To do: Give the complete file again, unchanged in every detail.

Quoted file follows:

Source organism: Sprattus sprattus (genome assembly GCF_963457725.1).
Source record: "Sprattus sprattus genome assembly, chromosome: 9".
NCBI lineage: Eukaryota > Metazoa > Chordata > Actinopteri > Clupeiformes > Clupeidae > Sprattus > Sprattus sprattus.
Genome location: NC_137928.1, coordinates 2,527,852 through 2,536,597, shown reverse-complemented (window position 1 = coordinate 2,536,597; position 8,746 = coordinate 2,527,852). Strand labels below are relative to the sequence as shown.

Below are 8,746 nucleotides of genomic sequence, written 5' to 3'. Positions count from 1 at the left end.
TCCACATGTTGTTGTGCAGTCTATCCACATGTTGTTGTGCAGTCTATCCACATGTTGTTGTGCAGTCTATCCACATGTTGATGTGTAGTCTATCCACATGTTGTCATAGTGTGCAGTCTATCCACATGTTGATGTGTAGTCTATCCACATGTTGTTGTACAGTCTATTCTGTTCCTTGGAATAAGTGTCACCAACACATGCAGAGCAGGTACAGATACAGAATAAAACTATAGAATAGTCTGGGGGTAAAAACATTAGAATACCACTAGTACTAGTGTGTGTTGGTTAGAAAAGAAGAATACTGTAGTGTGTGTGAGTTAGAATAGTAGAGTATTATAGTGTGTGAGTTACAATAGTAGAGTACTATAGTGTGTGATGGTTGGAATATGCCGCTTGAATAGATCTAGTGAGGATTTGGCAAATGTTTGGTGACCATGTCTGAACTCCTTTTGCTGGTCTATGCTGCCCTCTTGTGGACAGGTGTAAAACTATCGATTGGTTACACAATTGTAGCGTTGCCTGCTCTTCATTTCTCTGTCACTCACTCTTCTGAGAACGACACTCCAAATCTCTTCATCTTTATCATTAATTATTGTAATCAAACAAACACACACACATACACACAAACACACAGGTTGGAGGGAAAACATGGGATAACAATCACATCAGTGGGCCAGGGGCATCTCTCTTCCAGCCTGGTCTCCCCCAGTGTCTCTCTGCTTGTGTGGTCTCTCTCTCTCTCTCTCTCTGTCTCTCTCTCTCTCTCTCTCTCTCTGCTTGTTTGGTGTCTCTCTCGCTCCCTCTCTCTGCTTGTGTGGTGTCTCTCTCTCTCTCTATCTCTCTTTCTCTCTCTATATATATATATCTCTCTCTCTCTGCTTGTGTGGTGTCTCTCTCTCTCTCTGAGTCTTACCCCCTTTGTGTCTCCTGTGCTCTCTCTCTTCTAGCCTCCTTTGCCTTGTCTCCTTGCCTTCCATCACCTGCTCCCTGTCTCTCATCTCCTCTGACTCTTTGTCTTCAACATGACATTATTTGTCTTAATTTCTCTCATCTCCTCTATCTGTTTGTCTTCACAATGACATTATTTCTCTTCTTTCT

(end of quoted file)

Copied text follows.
Source organism: Sprattus sprattus (genome assembly GCF_963457725.1).
Source record: "Sprattus sprattus genome assembly, chromosome: 9".
NCBI lineage: Eukaryota > Metazoa > Chordata > Actinopteri > Clupeiformes > Clupeidae > Sprattus > Sprattus sprattus.
Genome location: NC_137928.1, coordinates 2,527,852 through 2,536,597, shown reverse-complemented (window position 1 = coordinate 2,536,597; position 8,746 = coordinate 2,527,852). Strand labels below are relative to the sequence as shown.

Below are 8,746 nucleotides of genomic sequence, written 5' to 3'. Positions count from 1 at the left end.
TCCACATGTTGTTGTGCAGTCTATCCACATGTTGTTGTGCAGTCTATCCACATGTTGTTGTGCAGTCTATCCACATGTTGATGTGTAGTCTATCCACATGTTGTCATAGTGTGCAGTCTATCCACATGTTGATGTGTAGTCTATCCACATGTTGTTGTACAGTCTATTCTGTTCCTTGGAATAAGTGTCACCAACACATGCAGAGCAGGTACAGATACAGAATAAAACTATAGAATAGTCTGGGGGTAAAAACATTAGAATACCACTAGTACTAGTGTGTGTTGGTTAGAAAAGAAGAATACTGTAGTGTGTGTGAGTTAGAATAGTAGAGTATTATAGTGTGTGAGTTACAATAGTAGAGTACTATAGTGTGTGATGGTTGGAATATGCCGCTTGAATAGATCTAGTGAGGATTTGGCAAATGTTTGGTGACCATGTCTGAACTCCTTTTGCTGGTCTATGCTGCCCTCTTGTGGACAGGTGTAAAACTATCGATTGGTTACACAATTGTAGCGTTGCCTGCTCTTCATTTCTCTGTCACTCACTCTTCTGAGAACGACACTCCAAATCTCTTCATCTTTATCATTAATTATTGTAATCAAACAAACACACACACATACACACAAACACACAGGTTGGAGGGAAAACATGGGATAACAATCACATCAGTGGGCCAGGGGCATCTCTCTTCCAGCCTGGTCTCCCCCAGTGTCTCTCTGCTTGTGTGGTCTCTCTCTCTCTCTCTCTCTGTCTCTCTCTCTCTCTCTCTCTCTCTGCTTGTTTGGTGTCTCTCTCGCTCCCTCTCTCTGCTTGTGTGGTGTCTCTCTCTCTCTCTATCTCTCTTTCTCTCTCTATATATATATATCTCTCTCTCTCTGCTTGTGTGGTGTCTCTCTCTCTCTCTGAGTCTTACCCCCTTTGTGTCTCCTGTGCTCTCTCTCTTCTAGCCTCCTTTGCCTTGTCTCCTTGCCTTCCATCACCTGCTCCCTGTCTCTCATCTCCTCTGACTCTTTGTCTTCAACATGACATTATTTGTCTTAATTTCTCTCATCTCCTCTATCTGTTTGTCTTCACAATGACATTATTTCTCTTCTTTCT